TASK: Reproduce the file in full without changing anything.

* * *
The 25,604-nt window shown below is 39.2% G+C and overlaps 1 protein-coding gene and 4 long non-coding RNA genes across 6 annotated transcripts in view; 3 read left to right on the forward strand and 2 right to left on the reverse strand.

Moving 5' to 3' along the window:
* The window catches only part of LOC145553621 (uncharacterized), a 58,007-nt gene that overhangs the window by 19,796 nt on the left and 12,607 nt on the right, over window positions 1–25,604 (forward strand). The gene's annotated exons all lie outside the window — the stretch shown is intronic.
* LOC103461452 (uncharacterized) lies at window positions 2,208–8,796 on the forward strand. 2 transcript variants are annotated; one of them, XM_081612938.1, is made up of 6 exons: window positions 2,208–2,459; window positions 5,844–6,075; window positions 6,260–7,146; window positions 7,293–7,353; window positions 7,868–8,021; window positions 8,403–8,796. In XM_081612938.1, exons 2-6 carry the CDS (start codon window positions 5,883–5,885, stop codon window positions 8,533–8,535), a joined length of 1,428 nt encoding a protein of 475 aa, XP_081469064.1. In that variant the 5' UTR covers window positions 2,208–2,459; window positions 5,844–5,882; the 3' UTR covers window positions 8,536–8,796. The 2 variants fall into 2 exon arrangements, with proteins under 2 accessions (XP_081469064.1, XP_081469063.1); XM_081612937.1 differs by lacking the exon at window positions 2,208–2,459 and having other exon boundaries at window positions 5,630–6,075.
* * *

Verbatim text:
The 25,604-nt window shown below is 39.2% G+C and overlaps 1 protein-coding gene and 4 long non-coding RNA genes across 6 annotated transcripts in view; 3 read left to right on the forward strand and 2 right to left on the reverse strand.

Moving 5' to 3' along the window:
* The window catches only part of LOC145553621 (uncharacterized), a 58,007-nt gene that overhangs the window by 19,796 nt on the left and 12,607 nt on the right, over window positions 1–25,604 (forward strand). The gene's annotated exons all lie outside the window — the stretch shown is intronic.
* LOC103461452 (uncharacterized) lies at window positions 2,208–8,796 on the forward strand. 2 transcript variants are annotated; one of them, XM_081612938.1, is made up of 6 exons: window positions 2,208–2,459; window positions 5,844–6,075; window positions 6,260–7,146; window positions 7,293–7,353; window positions 7,868–8,021; window positions 8,403–8,796. In XM_081612938.1, exons 2-6 carry the CDS (start codon window positions 5,883–5,885, stop codon window positions 8,533–8,535), a joined length of 1,428 nt encoding a protein of 475 aa, XP_081469064.1. In that variant the 5' UTR covers window positions 2,208–2,459; window positions 5,844–5,882; the 3' UTR covers window positions 8,536–8,796. The 2 variants fall into 2 exon arrangements, with proteins under 2 accessions (XP_081469064.1, XP_081469063.1); XM_081612937.1 differs by lacking the exon at window positions 2,208–2,459 and having other exon boundaries at window positions 5,630–6,075.